The last few weekends in the Grand Forks community have each been filled with art. ArtFest followed by the next weekend of the monthly Art and Wine walk. What a great opportunity for artists in the community, right?
I have been back to Grand Forks for six months now. I can say that the energy of downtown Grand Forks has changed immensely from when I left for Los Angeles in 2012. There is a movement of youth people, whether it be the Greater Grand Forks Young Professionals, or changing of the guard in leadership positions on the City Council (though, I'm certainly not knocking the previous council members who served our city), and the Downtown Development Association spearheading a vibrant downtown. The creation of the Empire Theatre Company, and the ways the Greater Grand Forks Community Theatre at the Firehall Theatre has expanded is pretty incredible. Did you know we have a belly dancing troupe called the Lovely Dozen? Wow.
Some people can tell you, that since I have been back, I have been hustling to reacquaint myself with the city. Making new friendships, rekindling old friendships, and many coffees at locations like the Urban, Dakota Harvest, and anywhere else someone might like to chat.
So, with all these other organizations and activities going on (I haven't even mentioned the symphony, the children's choirs, the master chorale, or the Big Forkin' Festival coming this fall, or the many painters and photographers in this town), does Grand Forks really need a third theatre company to add to the mix? Does it need one more thing to try and get to?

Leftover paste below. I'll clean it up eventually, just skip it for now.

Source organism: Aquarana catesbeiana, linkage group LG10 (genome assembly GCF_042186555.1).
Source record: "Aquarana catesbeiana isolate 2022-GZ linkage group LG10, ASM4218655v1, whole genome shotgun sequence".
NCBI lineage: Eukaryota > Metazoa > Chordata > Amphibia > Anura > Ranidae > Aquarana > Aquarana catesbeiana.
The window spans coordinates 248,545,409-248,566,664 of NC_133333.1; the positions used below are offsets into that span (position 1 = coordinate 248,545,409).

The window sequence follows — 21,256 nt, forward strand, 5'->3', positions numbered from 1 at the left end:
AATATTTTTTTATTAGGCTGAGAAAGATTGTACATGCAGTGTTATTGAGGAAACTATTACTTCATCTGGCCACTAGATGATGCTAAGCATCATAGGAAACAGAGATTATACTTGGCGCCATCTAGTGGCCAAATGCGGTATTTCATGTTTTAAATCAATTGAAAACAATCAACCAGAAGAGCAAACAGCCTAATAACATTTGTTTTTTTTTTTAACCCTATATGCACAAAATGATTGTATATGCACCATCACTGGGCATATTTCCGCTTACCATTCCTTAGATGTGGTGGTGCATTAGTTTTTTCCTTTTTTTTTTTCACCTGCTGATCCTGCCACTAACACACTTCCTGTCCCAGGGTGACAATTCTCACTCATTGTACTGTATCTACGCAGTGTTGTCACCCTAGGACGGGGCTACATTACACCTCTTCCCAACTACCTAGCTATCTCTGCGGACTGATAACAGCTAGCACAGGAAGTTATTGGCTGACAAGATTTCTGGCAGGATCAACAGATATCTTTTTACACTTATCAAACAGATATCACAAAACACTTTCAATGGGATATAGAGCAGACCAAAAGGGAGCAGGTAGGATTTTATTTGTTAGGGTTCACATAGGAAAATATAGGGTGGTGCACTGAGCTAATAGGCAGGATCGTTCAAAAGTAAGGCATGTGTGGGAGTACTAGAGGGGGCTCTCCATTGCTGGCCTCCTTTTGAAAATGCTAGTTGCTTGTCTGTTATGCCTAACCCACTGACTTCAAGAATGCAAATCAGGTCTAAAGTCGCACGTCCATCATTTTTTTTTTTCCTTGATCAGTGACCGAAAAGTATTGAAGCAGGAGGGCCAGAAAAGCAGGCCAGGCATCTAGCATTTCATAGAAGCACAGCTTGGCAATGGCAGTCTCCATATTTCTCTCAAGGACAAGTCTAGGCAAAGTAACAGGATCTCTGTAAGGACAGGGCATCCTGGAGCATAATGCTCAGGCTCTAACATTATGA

The answer for me is yes.
This past weekend I performed as a living statue outside of Living Sage. Thanks very much to Dalton Lily and Lisa Johnson for hiring me to do so. The reactions of people attendee the Art and Wine Walk were varied. Some were, "That's creepy", and some people's laughter and screams at discovering I was a real person were entertaining to say the least.
A block down the street a man played the mandolin. I saw at ArtFest several musicians sprinkled throughout playing blue grass tunes. Performers filled stages. For a few hours Grand Forks had a buzzing artistic community. And yet there could be more.
There can be more performers of all sorts on the street.
I continue to tell this story, about living in Portland. On a rainy night while staying with a friend, I heard a saxophone player outside, playing such lovely jazz outside. Mixed with the rain, it was a magical evening. Imagine that in Grand Forks. I also sat in coffee shops during open mic nights that had everything from soft, beautiful folk music to raucous acoustic jams that got the whole coffee shop screaming and hollering. You left that coffee shop feeling alive, like you participated in something. I participated in theatre productions that involved getting secret invites to warehouses to see theatre that moved you that was presented in ways you never have seen before, and when it worked, it was something you talked about for months.
Inspiration generates more inspiration.
How does Grand Forks build this type of atmosphere? By getting the support of its patrons. By dropping a few bucks into a tip jar if someone is busking. By buying that artwork that is a bit more expensive then a print at SuperTarget. By hiring performers at your events to add value to it. By thinking outside the box and wondering "How does theatre and business mix?" Asking ourselves, "Is there a way to do this with more creativity?" Maybe we need to ask ourselves if we are redecorating, "Perhaps there is a local artist whose work, though perhaps more expensive, will really add a flavor to this space unlike anything or anywhere else".
There are some businesses doing this. There are some individuals doing this. But the only way the artists make Grand Forks a more vibrant community is by the ultimate bottom line: Paying us for our services.
I am so grateful again for the Living Sage for the opportunity to add some magic to Grand Forks this weekend. I only hope to add more to the city.